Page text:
Abstract: In recent soil mechanics literature attempts have been made to explain the engineering properties of clays in terms of surface chemical theories, particularly the Gouy-Chapman theory. Experimental confirmation of these theoretical predictions have been restricted almost exclusively to studies performed on fine grain size fractions of montmorillonite. it seemed desirable to determine experimentally the effect of physico-chemical variables on the engineering properties of a more typical engineering material. The < 2 µ fraction of Fithian illite was selected.
A study was made of the effect of variations in the pore water electrolyte concentration on the engineering properties of homoionic Ca- and Mg-illite. Pore water electrolyte concentrations ranged from 1 N down to about 10−4 N. Engineering tests included Atterberg limits, one-dimensional consolidation tests, and effective stress triaxial tests.
The electrolyte concentration was found to have only a small effect on the Atterberg limits, the maximum limits occurring at electrolyte concentrations between 0.01 N and 0.1 N. For virgin consolidation the soil seemed strongest at about the same range in electrolyte concentrations but the effect was not large. Electrolyte concentration had almost no effect on the position of the rebound (swelling) curves. The most important effect of electrolyte concentration seemed to be its effect on the geometric arrangement of the particles for samples that were sedimented from dilute suspension. The geometric arrangement of particles seems to be a more significant variable than the osmotic repulsion between particles.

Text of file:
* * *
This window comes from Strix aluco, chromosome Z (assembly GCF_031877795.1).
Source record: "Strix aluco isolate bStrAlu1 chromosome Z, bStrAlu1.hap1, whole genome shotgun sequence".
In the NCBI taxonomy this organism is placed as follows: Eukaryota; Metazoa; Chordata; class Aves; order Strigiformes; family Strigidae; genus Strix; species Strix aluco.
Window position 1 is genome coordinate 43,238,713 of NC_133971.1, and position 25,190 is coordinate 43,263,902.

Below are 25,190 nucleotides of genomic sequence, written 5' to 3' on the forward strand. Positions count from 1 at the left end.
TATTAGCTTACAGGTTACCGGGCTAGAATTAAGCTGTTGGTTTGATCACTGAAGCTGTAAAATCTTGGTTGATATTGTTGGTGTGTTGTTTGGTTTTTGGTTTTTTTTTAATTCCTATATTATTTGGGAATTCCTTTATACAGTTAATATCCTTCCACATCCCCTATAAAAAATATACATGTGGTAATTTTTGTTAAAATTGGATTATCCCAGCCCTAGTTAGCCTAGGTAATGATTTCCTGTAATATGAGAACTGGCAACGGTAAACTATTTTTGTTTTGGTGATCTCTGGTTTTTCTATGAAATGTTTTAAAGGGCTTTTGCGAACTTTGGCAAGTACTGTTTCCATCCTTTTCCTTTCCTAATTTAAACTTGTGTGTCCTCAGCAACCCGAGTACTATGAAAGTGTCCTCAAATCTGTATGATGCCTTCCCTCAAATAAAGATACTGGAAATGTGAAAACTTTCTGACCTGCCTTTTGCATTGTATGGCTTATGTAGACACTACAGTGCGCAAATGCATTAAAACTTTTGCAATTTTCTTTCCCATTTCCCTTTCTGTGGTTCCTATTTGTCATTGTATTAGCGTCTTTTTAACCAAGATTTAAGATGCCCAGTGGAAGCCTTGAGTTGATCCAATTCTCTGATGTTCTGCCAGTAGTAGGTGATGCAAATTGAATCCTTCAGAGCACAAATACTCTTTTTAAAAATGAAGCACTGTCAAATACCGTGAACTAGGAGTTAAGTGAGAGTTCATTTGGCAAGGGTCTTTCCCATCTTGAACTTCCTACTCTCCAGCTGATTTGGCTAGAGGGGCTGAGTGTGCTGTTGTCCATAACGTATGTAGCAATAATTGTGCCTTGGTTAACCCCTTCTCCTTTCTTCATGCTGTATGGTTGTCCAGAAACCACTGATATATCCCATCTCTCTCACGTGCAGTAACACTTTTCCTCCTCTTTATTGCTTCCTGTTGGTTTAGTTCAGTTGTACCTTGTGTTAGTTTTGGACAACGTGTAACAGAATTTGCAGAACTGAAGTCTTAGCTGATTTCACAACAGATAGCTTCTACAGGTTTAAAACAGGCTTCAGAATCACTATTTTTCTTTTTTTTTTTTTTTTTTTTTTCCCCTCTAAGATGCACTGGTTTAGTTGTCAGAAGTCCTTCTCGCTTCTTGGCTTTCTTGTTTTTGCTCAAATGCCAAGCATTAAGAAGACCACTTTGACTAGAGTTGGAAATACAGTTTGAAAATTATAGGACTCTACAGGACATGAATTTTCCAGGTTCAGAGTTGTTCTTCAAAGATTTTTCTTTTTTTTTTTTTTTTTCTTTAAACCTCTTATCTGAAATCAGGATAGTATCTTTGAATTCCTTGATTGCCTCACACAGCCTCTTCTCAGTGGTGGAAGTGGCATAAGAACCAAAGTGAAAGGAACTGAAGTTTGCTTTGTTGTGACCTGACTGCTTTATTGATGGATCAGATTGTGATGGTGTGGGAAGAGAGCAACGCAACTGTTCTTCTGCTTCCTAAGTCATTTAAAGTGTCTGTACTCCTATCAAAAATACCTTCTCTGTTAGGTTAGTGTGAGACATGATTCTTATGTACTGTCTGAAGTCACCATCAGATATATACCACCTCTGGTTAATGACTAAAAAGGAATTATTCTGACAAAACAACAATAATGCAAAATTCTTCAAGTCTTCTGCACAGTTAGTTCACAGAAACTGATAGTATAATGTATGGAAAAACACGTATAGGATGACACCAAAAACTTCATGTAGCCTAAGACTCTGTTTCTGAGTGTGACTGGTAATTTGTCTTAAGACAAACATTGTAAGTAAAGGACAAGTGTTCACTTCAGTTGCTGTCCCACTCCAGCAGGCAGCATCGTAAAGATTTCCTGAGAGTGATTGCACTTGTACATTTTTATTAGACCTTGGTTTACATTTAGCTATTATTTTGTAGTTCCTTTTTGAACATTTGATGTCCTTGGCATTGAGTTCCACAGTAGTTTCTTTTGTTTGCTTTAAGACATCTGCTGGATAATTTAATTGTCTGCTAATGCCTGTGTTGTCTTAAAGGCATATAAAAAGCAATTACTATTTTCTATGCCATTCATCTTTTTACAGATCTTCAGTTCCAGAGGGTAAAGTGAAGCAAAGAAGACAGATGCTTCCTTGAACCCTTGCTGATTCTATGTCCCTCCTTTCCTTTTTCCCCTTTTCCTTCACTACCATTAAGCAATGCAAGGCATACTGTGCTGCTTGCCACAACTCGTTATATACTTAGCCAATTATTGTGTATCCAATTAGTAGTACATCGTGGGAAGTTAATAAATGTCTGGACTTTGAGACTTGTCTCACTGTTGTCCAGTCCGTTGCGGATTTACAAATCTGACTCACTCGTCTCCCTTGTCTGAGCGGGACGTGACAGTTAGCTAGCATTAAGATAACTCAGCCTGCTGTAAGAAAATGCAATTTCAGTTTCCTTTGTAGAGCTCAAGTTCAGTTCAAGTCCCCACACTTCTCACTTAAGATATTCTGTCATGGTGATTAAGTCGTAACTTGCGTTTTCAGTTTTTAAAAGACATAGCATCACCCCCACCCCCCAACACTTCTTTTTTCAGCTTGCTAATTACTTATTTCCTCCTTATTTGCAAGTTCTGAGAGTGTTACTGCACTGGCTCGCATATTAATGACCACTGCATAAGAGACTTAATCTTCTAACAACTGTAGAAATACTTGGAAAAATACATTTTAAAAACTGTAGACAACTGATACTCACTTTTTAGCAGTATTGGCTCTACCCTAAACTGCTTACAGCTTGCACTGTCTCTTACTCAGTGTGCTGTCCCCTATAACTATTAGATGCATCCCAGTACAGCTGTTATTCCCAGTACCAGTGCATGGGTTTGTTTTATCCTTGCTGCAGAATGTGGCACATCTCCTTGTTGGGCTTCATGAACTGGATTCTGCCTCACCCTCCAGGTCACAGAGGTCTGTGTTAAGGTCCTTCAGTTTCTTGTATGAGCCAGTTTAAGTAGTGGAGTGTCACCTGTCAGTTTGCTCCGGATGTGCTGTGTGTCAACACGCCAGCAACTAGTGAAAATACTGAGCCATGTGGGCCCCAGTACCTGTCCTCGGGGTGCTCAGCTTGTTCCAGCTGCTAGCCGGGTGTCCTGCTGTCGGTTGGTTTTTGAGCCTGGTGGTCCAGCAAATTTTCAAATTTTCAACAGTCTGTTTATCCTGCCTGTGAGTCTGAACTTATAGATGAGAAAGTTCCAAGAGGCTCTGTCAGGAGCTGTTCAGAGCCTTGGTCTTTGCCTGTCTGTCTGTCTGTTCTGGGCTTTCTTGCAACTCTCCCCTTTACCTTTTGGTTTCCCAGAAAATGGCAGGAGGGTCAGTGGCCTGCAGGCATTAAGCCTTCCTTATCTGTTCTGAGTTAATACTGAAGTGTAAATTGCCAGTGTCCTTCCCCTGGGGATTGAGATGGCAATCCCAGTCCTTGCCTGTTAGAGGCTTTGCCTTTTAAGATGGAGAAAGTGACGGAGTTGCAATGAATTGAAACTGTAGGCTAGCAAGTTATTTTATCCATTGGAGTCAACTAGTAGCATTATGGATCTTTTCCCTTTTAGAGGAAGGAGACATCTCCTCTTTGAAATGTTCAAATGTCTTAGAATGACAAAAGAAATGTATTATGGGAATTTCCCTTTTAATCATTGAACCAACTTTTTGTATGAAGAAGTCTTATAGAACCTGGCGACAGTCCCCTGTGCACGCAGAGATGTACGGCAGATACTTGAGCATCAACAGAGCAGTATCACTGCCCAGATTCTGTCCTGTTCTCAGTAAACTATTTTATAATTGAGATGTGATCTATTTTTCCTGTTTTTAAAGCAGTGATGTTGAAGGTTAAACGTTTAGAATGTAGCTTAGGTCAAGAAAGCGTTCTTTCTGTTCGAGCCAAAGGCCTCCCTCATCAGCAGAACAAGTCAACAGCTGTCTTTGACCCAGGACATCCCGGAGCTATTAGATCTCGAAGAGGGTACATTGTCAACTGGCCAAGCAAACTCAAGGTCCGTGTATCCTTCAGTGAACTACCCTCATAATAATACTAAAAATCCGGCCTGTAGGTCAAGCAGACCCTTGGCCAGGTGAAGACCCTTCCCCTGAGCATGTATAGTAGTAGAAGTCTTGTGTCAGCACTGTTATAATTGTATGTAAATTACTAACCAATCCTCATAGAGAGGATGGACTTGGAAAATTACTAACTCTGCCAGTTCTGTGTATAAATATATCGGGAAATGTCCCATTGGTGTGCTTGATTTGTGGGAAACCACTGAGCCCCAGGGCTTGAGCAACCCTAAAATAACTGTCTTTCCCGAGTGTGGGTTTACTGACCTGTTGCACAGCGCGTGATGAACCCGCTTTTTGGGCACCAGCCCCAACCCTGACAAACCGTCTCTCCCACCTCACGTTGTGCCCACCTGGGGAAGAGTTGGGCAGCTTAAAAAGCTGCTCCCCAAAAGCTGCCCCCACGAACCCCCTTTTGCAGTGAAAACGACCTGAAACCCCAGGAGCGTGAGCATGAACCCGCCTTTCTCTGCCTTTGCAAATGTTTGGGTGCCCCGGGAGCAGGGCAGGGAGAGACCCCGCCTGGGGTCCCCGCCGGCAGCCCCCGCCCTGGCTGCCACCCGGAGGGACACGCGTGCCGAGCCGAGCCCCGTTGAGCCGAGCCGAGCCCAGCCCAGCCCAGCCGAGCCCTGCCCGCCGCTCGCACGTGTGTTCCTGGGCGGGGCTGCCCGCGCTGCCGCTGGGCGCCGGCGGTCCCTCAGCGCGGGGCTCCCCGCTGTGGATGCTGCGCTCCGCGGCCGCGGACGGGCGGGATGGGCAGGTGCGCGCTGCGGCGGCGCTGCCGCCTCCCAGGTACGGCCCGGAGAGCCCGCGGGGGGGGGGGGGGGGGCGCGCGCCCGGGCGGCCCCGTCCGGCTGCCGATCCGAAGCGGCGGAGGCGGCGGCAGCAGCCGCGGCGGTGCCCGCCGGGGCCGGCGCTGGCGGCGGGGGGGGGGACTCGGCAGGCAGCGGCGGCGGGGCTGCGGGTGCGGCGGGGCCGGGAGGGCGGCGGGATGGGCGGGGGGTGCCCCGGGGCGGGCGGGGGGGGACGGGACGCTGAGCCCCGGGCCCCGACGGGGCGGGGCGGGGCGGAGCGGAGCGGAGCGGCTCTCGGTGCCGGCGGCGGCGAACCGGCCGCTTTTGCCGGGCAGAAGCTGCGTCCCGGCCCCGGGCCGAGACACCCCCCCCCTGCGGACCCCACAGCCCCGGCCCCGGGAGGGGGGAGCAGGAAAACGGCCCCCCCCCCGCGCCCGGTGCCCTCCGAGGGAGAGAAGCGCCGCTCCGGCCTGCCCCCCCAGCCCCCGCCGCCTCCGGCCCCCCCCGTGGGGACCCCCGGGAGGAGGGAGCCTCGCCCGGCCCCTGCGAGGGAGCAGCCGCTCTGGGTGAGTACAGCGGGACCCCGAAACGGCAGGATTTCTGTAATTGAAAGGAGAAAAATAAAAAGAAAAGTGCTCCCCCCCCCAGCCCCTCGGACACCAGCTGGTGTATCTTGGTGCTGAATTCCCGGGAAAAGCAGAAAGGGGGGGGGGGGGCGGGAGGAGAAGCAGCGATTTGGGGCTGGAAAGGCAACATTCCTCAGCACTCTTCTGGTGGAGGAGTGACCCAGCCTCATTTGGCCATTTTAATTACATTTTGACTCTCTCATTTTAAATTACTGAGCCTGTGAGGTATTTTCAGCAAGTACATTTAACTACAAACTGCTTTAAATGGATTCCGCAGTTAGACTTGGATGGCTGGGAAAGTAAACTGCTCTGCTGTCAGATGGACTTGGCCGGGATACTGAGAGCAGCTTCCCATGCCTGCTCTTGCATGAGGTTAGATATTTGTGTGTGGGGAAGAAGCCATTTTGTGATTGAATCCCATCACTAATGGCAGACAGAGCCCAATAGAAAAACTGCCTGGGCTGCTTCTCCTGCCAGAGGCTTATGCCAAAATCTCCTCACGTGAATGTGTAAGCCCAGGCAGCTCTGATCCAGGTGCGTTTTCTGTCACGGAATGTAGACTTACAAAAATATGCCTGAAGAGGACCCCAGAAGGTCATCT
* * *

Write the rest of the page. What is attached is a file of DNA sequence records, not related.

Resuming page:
There still appears to be merit in the old mechanical approach where the compression characteristics are explained by elastic bending (reversible), slippage (partially reversible), and rupture (irreversible) of particles. Double layer phenomena seem to exert a much smaller influence on the engineering properites of nonexpanding lattice clay minerals than is commonly inferred in the literature.